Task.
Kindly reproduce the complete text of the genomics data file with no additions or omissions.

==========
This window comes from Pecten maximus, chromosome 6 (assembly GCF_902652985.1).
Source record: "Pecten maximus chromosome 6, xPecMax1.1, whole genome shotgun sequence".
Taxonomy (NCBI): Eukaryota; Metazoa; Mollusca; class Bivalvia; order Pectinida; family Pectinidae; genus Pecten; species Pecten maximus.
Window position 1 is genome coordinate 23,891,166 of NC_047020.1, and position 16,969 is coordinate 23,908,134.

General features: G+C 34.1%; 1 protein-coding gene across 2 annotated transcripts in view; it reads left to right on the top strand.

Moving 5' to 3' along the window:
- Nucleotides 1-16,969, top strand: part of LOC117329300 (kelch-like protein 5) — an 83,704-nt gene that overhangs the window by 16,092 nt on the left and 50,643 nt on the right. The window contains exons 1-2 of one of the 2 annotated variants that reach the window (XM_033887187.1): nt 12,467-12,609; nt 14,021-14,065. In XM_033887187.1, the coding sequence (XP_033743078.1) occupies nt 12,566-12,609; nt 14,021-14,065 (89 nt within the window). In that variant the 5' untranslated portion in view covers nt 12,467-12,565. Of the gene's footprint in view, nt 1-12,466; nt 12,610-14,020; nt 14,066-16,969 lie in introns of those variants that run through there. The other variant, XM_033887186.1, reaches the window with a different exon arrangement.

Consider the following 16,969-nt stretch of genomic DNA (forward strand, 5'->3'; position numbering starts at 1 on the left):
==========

This window comes from Pecten maximus, chromosome 6 (assembly GCF_902652985.1).
Source record: "Pecten maximus chromosome 6, xPecMax1.1, whole genome shotgun sequence".
Taxonomy (NCBI): Eukaryota; Metazoa; Mollusca; class Bivalvia; order Pectinida; family Pectinidae; genus Pecten; species Pecten maximus.
Window position 1 is genome coordinate 23,891,166 of NC_047020.1, and position 16,969 is coordinate 23,908,134.

General features: G+C 34.1%; 1 protein-coding gene across 2 annotated transcripts in view; it reads left to right on the top strand.

Moving 5' to 3' along the window:
- Nucleotides 1-16,969, top strand: part of LOC117329300 (kelch-like protein 5) — an 83,704-nt gene that overhangs the window by 16,092 nt on the left and 50,643 nt on the right. The window contains exons 1-2 of one of the 2 annotated variants that reach the window (XM_033887187.1): nt 12,467-12,609; nt 14,021-14,065. In XM_033887187.1, the coding sequence (XP_033743078.1) occupies nt 12,566-12,609; nt 14,021-14,065 (89 nt within the window). In that variant the 5' untranslated portion in view covers nt 12,467-12,565. Of the gene's footprint in view, nt 1-12,466; nt 12,610-14,020; nt 14,066-16,969 lie in introns of those variants that run through there. The other variant, XM_033887186.1, reaches the window with a different exon arrangement.

Consider the following 16,969-nt stretch of genomic DNA (forward strand, 5'->3'; position numbering starts at 1 on the left):